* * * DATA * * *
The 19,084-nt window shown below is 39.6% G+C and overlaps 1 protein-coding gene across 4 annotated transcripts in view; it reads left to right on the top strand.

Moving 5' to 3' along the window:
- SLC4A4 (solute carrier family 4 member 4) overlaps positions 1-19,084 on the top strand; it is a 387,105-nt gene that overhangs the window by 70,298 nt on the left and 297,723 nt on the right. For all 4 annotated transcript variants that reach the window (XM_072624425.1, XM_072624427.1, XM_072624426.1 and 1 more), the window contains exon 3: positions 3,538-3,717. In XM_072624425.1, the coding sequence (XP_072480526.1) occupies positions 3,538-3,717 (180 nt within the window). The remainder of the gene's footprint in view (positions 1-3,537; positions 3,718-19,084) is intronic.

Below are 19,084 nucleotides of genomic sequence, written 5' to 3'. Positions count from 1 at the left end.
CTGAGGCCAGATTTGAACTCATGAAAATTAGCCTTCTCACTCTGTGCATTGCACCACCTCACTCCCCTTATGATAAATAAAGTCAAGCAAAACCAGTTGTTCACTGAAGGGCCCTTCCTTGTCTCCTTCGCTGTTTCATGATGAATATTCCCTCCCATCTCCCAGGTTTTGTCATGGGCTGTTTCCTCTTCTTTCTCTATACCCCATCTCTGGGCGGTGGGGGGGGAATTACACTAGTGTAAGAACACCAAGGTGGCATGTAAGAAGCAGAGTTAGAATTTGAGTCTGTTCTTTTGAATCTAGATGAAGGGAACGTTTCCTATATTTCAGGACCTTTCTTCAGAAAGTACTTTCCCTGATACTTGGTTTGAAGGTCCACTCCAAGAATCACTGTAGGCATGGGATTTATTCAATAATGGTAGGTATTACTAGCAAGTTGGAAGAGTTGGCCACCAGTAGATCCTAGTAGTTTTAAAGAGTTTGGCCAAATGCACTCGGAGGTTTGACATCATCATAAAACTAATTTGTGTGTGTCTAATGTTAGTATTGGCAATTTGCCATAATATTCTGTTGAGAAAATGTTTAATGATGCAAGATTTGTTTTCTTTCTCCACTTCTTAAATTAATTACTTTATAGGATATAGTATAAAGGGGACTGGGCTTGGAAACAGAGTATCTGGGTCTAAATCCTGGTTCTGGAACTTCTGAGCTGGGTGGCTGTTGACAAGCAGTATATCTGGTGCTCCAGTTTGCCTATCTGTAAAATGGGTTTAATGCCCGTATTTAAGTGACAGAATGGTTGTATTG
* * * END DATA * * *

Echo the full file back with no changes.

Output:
The 19,084-nt window shown below is 39.6% G+C and overlaps 1 protein-coding gene across 4 annotated transcripts in view; it reads left to right on the top strand.

Moving 5' to 3' along the window:
- SLC4A4 (solute carrier family 4 member 4) overlaps positions 1-19,084 on the top strand; it is a 387,105-nt gene that overhangs the window by 70,298 nt on the left and 297,723 nt on the right. For all 4 annotated transcript variants that reach the window (XM_072624425.1, XM_072624427.1, XM_072624426.1 and 1 more), the window contains exon 3: positions 3,538-3,717. In XM_072624425.1, the coding sequence (XP_072480526.1) occupies positions 3,538-3,717 (180 nt within the window). The remainder of the gene's footprint in view (positions 1-3,537; positions 3,718-19,084) is intronic.

Below are 19,084 nucleotides of genomic sequence, written 5' to 3'. Positions count from 1 at the left end.
CTGAGGCCAGATTTGAACTCATGAAAATTAGCCTTCTCACTCTGTGCATTGCACCACCTCACTCCCCTTATGATAAATAAAGTCAAGCAAAACCAGTTGTTCACTGAAGGGCCCTTCCTTGTCTCCTTCGCTGTTTCATGATGAATATTCCCTCCCATCTCCCAGGTTTTGTCATGGGCTGTTTCCTCTTCTTTCTCTATACCCCATCTCTGGGCGGTGGGGGGGGAATTACACTAGTGTAAGAACACCAAGGTGGCATGTAAGAAGCAGAGTTAGAATTTGAGTCTGTTCTTTTGAATCTAGATGAAGGGAACGTTTCCTATATTTCAGGACCTTTCTTCAGAAAGTACTTTCCCTGATACTTGGTTTGAAGGTCCACTCCAAGAATCACTGTAGGCATGGGATTTATTCAATAATGGTAGGTATTACTAGCAAGTTGGAAGAGTTGGCCACCAGTAGATCCTAGTAGTTTTAAAGAGTTTGGCCAAATGCACTCGGAGGTTTGACATCATCATAAAACTAATTTGTGTGTGTCTAATGTTAGTATTGGCAATTTGCCATAATATTCTGTTGAGAAAATGTTTAATGATGCAAGATTTGTTTTCTTTCTCCACTTCTTAAATTAATTACTTTATAGGATATAGTATAAAGGGGACTGGGCTTGGAAACAGAGTATCTGGGTCTAAATCCTGGTTCTGGAACTTCTGAGCTGGGTGGCTGTTGACAAGCAGTATATCTGGTGCTCCAGTTTGCCTATCTGTAAAATGGGTTTAATGCCCGTATTTAAGTGACAGAATGGTTGTATTG